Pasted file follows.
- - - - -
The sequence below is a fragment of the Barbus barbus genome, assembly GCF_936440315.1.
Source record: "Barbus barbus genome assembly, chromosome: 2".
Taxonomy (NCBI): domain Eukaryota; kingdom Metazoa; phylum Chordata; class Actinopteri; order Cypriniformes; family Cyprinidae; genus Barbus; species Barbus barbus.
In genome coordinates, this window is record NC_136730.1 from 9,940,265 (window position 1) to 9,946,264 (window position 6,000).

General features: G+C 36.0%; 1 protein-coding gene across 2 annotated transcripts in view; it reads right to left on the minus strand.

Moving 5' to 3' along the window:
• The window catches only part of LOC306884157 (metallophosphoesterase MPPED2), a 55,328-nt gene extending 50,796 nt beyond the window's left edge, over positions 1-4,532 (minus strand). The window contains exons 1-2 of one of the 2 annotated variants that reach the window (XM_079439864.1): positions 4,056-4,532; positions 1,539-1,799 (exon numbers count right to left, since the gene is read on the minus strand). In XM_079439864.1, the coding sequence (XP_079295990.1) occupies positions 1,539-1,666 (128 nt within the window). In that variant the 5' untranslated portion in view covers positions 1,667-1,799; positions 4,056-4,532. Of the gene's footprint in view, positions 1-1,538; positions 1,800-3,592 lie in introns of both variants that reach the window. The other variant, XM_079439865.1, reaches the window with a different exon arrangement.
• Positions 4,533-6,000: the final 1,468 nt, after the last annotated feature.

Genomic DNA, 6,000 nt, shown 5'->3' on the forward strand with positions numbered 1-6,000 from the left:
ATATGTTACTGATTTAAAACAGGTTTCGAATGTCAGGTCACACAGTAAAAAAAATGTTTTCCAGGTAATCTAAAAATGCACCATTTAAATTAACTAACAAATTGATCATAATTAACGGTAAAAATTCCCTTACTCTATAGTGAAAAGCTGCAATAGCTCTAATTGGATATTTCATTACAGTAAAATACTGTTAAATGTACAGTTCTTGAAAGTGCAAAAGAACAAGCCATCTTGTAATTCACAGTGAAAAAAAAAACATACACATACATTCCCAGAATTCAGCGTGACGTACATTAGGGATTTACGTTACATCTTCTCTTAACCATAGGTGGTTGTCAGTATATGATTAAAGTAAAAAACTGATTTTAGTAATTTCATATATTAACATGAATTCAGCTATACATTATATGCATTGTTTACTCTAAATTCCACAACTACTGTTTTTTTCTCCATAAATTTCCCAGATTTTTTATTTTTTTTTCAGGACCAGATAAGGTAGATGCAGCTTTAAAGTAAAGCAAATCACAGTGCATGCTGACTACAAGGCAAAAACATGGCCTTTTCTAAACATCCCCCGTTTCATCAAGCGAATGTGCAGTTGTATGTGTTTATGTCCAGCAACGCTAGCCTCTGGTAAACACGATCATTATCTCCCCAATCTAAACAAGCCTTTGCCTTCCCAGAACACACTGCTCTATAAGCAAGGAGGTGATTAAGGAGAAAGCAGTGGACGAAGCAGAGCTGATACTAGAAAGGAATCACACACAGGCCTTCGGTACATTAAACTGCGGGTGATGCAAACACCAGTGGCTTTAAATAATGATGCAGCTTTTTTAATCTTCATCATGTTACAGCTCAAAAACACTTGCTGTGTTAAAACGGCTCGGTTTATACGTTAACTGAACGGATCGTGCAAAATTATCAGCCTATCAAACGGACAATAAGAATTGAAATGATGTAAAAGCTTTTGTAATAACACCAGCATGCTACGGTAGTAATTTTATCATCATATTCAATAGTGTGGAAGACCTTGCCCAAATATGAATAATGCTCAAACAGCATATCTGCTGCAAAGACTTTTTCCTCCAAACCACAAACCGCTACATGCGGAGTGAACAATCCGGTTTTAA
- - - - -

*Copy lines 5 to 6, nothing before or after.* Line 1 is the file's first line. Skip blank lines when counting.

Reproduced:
General features: G+C 36.0%; 1 protein-coding gene across 2 annotated transcripts in view; it reads right to left on the minus strand.

Moving 5' to 3' along the window: